Pro- or Anti-China? 2012 Ignites Online Debate

Pro- or Anti-China? 2012 Ignites Online Debate
Dec 01, 2009 By Ellen Schliebitz, www.eChin , eChinacities.com

When news came out that Roland Emmerich’s new disaster movie 2012 would be screened in China, many didn’t bat an eye lid, simply dismissing it as a typical big-budget Hollywood disaster movie, with the same generic plot as all its predecessors. While this is true for the most part, what many people didn’t anticipate however was the immense popularity of the movie in the Chinese mainland and the controversial debate about China’s portrayal that ensued. 2012 has become a Chinese box-office hit, grossing $17.2 USD since it opened on November 13th, heralded as a completely uncensored and un-cut foreign movie, the question remains however as to whether this popularity is due to the film’s entertainment factor or people’s curiosity over the portrayal of China in an American blockbuster movie.

Move 2012
Photo: i47.photobucket.com

At first, articles proclaiming that Chinese people are pleased with China’s portrayal in Sony’s 2012 movie began flooding the internet. For once, it was not America alone who tried to save humanity, but a joint effort with a willful and cooperative Chinese nation. Rather than attempting to build an enormous ark to save humanity themselves, America entrusts China with the crucial task. “Finally, an American blockbuster than acknowledges that America alone cannot save the world,” was the response of many Chinese netizens. Many Chinese movie-goers watched with pride the scenes of Chinese troops escorting elite survivors onto the Chinese-made ark dazzled on the big screen. As Zhang Ying, an advertising executive in Beijing said, “I felt really proud to be Chinese as I was watching our (military) officers rescuing civilians in need.” It seemed like a breakthrough that the Hollywood blockbuster conglomerate was finally willing and ready to portray the future world leader in a positive light.

However, when the excitement died down and people actually began digesting the film’s images and subtexts a new internet trend began; Chinese netizens realised that far from praising China, the film actually insults it. An online debate over whether the film insults or praises China has been flooding the internet ever since. As Kai Pan so eloquently put it, “Anyone, Chinese or otherwise, presenting this movie as “pro-China” is egotistically reading way too much into an otherwise dumb but dazzling movie.” Was the ticket attendant in a central Beijing cinema wrong then when she asserted that the reason it has been sold out every night is because “they all want to watch China save the world”?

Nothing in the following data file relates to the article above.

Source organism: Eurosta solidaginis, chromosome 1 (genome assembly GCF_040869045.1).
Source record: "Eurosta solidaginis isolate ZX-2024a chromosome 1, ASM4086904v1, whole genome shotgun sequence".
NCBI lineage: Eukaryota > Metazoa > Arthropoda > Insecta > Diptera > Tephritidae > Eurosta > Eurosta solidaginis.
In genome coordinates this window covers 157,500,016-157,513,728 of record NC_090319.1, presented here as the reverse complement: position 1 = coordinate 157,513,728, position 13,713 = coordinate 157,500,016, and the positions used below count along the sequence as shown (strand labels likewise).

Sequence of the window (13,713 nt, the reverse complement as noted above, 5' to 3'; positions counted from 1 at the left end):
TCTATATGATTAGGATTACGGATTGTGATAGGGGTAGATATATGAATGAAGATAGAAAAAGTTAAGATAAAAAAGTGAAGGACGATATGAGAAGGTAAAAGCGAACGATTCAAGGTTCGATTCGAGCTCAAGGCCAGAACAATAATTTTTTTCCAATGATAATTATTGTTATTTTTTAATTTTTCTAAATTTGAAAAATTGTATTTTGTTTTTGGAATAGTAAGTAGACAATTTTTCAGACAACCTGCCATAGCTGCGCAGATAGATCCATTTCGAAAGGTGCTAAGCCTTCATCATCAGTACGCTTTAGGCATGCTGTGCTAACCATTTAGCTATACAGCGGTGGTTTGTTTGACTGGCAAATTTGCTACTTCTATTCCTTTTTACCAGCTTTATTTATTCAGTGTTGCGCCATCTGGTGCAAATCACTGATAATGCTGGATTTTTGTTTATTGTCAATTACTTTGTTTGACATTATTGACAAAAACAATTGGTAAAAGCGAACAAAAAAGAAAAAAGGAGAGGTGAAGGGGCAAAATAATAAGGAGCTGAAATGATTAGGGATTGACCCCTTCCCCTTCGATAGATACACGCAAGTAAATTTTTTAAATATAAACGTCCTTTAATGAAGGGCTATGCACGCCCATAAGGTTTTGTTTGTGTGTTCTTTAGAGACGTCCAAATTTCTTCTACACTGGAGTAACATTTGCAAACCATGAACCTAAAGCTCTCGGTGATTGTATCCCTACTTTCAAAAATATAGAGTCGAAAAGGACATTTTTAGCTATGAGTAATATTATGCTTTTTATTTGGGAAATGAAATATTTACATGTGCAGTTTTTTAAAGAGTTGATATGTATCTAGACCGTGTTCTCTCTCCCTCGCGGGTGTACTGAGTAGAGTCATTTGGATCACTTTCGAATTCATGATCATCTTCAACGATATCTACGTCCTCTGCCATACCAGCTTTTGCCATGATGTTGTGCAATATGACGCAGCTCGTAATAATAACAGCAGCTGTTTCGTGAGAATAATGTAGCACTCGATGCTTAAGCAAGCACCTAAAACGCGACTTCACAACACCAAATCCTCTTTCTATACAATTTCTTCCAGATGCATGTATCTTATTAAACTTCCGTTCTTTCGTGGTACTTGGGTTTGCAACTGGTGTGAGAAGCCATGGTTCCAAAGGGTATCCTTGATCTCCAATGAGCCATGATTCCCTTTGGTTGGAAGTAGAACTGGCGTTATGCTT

It is difficult to explain the countless scenes that allegedly insult China without giving away too much of the plot. However, in general, Chinese netizens are complaining that it is America that urges all survivors to be allowed onto the ark, while China only accepts the rich elites with special “green cards.” Meanwhile, the thousands of Chinese workers who built the ark are coldly refused entry into the “life-saving” vessel they constructed.

While these debates continue and will never truly reap any answers, everyone should take a break and ask why are blockbusters rarely featured in film school curriculums and academic reviews? Perhaps it’s because they are just supposed to be mindless entertainment for the masses based on over-exaggerated accounts of fictional events. However, at the same time it is refreshing to see that Chinese people are voicing their frustration at always being portrayed negatively by Hollywood. Throughout the ages, China has been ridiculed by Hollywood; there was the bucked-teeth “Chinese” guy in Breakfast at Tiffany’s, the Fu Manchu classics starring a “Chinese” Christopher Lee as a villain trying to take over the world, or the latest batman movie The Dark Night which was not screened in China due to “cultural sensitivities,” to name but a few.

Go see the movie yourself and make up your own mind. Below is a list of cinemas currently screening 2012. Also check out other movie events in Beijing, Guangzhou, Shanghai, Shenzhen and Hangzhou on eChinacities’ City Guide page.

Screening period: November 13 - Dec 13

Beijing:
UME Cineplex Haidian
Stellar International Cineplex (Wangjing)
Megabox (Sanlitun Village Branch)
Megabox (Zhongguancun Branch)
Wanda International Cineplex

Shanghai
UME International Cineplex
Shanghai Stellar International Cineplex
Kodak Cinema World
Wanda International Cinema
Broadband International Cineplex
Shanghai Film Art Center

Guangzhou:
UME International Cinema Guangzhou
Warner Jinyi International Cinema Guangzhou
Guangzhou Flying International Cinema

Shenzhen:
Poly International Cinema Shenzhen
China Film Antaeus International Cineplex
Warner Jinyi Cinema Shenzhen
Golden Harvest Shenzhen Cinema

Hangzhou:
Hangzhou UME
 

Related Links
Not Even Barely Legal: Movies in China
BC Moma: Beijing’s First Arthouse Cinema
Fall Movie Guide 2009

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